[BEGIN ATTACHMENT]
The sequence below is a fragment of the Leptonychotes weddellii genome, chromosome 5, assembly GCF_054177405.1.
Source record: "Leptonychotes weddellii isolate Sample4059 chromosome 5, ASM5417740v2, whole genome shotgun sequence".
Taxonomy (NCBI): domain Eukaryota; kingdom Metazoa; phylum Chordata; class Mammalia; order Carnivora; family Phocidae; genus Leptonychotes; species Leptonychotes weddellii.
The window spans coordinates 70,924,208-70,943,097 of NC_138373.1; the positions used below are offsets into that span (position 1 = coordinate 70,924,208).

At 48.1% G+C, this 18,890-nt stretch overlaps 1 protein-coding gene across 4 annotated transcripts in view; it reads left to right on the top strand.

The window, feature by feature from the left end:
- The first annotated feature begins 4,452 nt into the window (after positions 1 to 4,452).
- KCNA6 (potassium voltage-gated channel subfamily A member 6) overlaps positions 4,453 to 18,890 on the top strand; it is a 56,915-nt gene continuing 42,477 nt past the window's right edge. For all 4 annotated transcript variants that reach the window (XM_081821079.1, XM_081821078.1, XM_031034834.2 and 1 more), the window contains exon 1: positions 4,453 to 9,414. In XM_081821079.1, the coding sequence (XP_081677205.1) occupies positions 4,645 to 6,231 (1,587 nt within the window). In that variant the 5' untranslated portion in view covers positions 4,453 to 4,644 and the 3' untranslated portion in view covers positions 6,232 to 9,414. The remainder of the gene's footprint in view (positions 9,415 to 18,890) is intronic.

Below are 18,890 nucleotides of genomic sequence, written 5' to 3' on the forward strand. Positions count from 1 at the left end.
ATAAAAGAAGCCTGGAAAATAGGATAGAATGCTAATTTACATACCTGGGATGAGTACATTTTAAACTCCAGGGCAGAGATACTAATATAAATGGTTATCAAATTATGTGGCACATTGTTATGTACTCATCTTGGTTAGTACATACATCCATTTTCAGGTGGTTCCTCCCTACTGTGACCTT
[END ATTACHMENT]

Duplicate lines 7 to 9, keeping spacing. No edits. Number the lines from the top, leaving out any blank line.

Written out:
- The first annotated feature begins 4,452 nt into the window (after positions 1 to 4,452).
- KCNA6 (potassium voltage-gated channel subfamily A member 6) overlaps positions 4,453 to 18,890 on the top strand; it is a 56,915-nt gene continuing 42,477 nt past the window's right edge. For all 4 annotated transcript variants that reach the window (XM_081821079.1, XM_081821078.1, XM_031034834.2 and 1 more), the window contains exon 1: positions 4,453 to 9,414. In XM_081821079.1, the coding sequence (XP_081677205.1) occupies positions 4,645 to 6,231 (1,587 nt within the window). In that variant the 5' untranslated portion in view covers positions 4,453 to 4,644 and the 3' untranslated portion in view covers positions 6,232 to 9,414. The remainder of the gene's footprint in view (positions 9,415 to 18,890) is intronic.

Below are 18,890 nucleotides of genomic sequence, written 5' to 3' on the forward strand. Positions count from 1 at the left end.